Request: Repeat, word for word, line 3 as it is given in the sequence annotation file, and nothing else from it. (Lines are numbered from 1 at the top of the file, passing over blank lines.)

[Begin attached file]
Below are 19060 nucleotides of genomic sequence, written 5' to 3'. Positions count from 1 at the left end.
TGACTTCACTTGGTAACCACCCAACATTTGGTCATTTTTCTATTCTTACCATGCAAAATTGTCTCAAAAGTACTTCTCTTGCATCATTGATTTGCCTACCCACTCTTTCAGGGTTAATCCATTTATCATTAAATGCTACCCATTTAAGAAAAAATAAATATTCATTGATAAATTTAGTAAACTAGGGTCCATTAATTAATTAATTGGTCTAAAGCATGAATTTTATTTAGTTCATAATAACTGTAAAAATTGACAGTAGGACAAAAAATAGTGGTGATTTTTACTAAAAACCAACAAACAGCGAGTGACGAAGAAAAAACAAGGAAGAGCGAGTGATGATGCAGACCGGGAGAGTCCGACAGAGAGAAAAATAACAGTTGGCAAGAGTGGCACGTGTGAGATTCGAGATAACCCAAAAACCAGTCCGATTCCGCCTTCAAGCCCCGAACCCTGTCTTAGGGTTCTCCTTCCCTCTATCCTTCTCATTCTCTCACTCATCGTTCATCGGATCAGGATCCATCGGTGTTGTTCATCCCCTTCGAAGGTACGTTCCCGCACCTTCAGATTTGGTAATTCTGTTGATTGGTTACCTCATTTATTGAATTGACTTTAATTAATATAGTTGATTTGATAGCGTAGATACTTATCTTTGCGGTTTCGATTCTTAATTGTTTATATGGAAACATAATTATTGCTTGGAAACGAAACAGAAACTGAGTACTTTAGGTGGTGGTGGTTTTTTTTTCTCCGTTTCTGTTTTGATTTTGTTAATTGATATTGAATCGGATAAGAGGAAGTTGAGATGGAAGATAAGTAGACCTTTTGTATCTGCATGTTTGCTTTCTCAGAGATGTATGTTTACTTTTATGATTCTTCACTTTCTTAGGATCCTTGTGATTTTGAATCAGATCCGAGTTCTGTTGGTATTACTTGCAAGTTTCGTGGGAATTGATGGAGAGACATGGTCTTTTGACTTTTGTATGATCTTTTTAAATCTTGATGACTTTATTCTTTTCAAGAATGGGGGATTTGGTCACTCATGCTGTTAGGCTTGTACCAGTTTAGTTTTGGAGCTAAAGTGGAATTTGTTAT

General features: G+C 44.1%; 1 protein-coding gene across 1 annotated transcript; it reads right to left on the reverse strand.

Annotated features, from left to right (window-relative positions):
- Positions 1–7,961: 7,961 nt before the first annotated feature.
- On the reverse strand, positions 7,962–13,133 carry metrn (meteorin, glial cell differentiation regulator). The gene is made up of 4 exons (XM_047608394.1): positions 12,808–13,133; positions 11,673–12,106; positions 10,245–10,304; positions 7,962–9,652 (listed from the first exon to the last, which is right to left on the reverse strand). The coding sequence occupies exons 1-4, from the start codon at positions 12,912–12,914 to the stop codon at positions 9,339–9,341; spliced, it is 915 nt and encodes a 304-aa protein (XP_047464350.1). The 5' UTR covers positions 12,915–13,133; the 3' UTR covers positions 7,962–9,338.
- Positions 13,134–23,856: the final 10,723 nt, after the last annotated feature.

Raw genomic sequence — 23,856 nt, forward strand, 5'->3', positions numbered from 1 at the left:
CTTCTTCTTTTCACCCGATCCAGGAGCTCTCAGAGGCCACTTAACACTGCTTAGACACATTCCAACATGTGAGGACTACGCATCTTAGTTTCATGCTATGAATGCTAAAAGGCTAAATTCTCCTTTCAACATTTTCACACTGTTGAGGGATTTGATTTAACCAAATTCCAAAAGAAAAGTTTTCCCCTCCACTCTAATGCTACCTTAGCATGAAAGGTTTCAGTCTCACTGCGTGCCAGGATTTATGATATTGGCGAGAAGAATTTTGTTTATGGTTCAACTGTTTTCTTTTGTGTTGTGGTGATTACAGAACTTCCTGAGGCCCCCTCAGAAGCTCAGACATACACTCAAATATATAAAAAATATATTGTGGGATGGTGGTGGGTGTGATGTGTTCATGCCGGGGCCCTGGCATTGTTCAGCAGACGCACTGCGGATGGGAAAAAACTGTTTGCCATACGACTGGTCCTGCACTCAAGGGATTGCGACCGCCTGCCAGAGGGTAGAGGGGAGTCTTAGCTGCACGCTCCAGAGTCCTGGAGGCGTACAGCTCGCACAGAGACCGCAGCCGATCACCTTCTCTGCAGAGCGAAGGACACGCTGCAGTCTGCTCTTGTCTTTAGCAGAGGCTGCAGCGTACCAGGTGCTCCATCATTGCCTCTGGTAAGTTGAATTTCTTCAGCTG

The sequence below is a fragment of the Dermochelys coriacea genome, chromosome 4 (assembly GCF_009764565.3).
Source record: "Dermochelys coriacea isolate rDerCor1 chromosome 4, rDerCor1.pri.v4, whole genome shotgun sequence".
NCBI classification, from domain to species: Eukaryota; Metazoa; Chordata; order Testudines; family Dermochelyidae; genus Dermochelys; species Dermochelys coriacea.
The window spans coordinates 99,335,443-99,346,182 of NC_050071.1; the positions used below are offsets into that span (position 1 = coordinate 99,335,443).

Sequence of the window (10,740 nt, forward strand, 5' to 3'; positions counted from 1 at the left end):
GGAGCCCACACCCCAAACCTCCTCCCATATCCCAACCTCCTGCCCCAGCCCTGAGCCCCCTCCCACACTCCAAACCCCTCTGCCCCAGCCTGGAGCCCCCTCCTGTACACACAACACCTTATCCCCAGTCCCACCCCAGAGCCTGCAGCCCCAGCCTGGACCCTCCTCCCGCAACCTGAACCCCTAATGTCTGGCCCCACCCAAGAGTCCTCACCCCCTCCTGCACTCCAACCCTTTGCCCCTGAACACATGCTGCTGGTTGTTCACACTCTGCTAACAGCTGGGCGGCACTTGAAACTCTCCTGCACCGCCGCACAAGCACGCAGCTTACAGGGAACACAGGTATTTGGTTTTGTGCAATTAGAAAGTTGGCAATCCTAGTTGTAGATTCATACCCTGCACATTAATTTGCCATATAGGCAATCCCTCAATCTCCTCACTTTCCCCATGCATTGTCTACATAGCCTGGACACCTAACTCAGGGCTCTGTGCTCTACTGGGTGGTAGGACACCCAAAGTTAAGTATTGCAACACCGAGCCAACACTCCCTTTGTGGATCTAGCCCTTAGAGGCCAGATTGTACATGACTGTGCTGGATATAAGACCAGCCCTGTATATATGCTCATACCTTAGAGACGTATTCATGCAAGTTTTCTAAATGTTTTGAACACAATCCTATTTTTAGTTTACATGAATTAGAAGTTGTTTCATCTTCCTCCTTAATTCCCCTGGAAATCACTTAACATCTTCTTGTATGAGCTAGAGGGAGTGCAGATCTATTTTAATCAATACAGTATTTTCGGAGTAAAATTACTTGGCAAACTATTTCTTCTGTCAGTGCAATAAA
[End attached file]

General features: G+C 44.1%; 1 protein-coding gene across 1 annotated transcript; it reads right to left on the reverse strand.